Disney beat Wall Street expectations, posting higher-than-expected revenue and earnings on strength at its media networks and a turnaround at its movie studio. The mouse house's fiscal third quarter earnings grew to 67 cents per share, up from 52 cents per share a year ago, while revenue grew 16 percent to $10 billion. CEO Bob Iger told analysts on the earnings call that the company "aggressively sought growth opportunities in emerging platforms and International markets, while divesting non-core businesses." (He's referring to the acquisition of Playdom and Tapulous and the planned sale of Miramax.)
Disney's real stars are its cable channels and ESPN in particular, which drove media networks' revenues up 19 percent and operating income 43 percent higher. On the earnings call CFO Jay Rasulo said the ad market is "quite strong" though visibility remains quite limited. Ad sales at ESPN and its TV stations are up by double digits. The TV stations, which struggled during the economic downturn, posted 32 percent ad revenue gains, led by auto ads, as well as other categories.
The NBA Finals and the World Cup drove ESPN ad revenues 31 percent higher, but even with exclusive special events like the World Cup, ad revenue grew 17 percent. A sign of ESPN's multi-platform growth: a quarter of its World Cup revenue came from what they call 'non-linear' platforms -- ESPN3, ESPN Mobile TV, ESPN.com and Radio. This quarter ESPN recognized previously deferred revenues from annual programming commitments earlier than expected, on strong ratings for NBA finals and the World Cup.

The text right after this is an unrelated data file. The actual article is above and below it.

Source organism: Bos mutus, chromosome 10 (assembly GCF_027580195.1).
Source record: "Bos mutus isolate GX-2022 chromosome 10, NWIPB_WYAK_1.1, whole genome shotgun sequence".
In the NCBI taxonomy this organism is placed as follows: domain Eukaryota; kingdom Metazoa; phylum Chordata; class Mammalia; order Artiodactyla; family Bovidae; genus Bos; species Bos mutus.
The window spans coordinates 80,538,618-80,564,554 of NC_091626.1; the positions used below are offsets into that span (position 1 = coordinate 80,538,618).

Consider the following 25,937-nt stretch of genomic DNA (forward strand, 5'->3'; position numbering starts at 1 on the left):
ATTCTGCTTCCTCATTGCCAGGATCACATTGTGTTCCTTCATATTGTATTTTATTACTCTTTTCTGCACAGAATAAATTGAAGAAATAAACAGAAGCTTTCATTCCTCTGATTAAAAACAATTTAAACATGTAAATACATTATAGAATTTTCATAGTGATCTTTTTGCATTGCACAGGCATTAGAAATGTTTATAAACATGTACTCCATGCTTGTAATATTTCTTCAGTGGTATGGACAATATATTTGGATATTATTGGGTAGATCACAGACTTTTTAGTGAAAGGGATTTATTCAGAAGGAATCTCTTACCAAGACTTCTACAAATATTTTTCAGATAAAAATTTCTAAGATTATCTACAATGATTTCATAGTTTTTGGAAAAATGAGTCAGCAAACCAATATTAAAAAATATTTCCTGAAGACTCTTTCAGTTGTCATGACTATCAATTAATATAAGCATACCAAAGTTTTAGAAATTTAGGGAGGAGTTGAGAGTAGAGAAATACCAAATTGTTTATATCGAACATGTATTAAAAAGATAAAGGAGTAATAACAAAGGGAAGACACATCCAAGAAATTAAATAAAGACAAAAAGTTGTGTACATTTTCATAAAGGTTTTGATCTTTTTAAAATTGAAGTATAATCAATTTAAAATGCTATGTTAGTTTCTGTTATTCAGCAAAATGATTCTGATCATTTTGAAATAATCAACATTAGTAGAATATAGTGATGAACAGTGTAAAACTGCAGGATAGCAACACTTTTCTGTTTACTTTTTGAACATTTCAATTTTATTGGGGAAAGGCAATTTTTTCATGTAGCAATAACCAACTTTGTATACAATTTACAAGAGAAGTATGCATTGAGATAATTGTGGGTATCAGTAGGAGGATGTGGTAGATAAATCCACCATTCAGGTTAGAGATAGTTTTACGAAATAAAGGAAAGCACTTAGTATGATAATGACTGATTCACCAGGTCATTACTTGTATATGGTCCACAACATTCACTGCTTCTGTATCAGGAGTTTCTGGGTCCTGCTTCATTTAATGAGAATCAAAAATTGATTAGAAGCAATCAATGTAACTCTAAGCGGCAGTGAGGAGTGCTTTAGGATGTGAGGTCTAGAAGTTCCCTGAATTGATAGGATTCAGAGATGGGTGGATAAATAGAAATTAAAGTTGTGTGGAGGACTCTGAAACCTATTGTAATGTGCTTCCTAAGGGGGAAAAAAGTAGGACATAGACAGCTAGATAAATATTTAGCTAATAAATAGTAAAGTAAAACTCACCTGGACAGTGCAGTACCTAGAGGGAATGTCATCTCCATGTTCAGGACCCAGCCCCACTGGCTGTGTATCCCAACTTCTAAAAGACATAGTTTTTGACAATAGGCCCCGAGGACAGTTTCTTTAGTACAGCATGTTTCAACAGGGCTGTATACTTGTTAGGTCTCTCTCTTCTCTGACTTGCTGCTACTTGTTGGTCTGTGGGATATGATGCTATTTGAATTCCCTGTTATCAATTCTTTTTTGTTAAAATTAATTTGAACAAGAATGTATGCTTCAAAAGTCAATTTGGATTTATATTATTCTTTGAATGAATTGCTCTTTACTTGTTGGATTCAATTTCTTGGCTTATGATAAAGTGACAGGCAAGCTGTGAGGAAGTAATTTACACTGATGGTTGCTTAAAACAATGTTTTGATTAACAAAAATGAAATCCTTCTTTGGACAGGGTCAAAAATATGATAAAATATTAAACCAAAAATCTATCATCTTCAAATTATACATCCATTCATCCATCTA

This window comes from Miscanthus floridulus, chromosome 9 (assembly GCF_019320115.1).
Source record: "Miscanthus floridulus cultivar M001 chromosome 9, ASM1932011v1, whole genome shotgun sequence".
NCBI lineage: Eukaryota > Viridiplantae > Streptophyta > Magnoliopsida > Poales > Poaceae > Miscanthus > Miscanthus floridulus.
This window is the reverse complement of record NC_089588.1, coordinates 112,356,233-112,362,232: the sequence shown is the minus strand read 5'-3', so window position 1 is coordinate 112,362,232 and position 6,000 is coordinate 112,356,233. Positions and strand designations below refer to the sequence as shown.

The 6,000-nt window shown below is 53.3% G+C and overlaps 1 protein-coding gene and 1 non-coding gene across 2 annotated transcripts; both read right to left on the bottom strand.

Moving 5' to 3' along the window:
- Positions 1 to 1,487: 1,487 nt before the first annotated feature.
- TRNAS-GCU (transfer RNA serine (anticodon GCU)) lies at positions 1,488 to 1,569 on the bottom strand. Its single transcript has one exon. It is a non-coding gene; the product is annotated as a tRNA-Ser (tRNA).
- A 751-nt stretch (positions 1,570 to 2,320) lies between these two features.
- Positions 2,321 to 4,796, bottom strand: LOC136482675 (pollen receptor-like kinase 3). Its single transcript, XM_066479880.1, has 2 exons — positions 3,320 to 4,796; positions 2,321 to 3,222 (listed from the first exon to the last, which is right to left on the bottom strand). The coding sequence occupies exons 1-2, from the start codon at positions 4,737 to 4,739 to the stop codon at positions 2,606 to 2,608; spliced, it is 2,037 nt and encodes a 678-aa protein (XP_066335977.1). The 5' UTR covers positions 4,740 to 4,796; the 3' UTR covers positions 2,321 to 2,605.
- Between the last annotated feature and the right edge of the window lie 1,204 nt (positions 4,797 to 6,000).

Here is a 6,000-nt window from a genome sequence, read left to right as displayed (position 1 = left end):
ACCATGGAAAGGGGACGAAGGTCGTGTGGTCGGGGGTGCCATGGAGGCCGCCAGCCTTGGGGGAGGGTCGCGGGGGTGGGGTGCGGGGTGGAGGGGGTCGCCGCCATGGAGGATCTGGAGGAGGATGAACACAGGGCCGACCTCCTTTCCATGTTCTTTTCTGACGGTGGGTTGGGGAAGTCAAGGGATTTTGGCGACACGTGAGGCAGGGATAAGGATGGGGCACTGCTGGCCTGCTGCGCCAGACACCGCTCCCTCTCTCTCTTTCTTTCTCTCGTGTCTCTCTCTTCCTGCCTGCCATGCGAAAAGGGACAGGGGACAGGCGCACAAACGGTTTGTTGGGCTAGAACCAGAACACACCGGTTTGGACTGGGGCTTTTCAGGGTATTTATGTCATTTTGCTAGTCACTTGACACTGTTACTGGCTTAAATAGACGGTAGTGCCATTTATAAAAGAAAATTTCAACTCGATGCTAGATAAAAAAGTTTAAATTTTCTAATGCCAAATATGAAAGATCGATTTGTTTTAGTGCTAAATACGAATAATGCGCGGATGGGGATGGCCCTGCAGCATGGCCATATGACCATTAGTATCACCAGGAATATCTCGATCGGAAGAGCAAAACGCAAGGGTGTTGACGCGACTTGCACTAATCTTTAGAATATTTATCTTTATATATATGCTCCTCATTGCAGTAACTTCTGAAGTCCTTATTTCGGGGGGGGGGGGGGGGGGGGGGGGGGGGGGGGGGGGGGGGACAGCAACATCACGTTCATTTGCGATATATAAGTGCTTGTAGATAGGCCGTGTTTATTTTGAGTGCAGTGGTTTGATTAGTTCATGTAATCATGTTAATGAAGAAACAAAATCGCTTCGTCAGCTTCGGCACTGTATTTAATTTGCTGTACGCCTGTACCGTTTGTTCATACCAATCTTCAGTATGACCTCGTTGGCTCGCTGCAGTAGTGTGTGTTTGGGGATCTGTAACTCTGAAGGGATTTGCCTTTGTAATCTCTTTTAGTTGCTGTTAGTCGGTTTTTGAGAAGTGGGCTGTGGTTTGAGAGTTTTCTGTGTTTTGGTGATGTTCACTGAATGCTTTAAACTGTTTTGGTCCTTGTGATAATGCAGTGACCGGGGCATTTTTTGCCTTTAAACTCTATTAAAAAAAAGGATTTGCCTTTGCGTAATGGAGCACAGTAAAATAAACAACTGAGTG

The big question: How's the phasing out of theme park discounts affecting attendance? Revenues at the parks and resorts grew 3 percent while operating income dropped 8%-- a sign of slightly lower attendance and higher guest spending. On the call Disney explained that when adjusting for the calendar shift this year, combined attendance at the parks dropped just 1 percent. (That's less than the 5 percent decline JP Morgan's Imran Khan and others projected). Per-room spending at the domestic parks grew 4 percent. Iger didn't answer questions about what it'll take for Disney to grow margins, but said that the fact that bookings are down just 1 percent is a positive thing, and that visibility is still limited.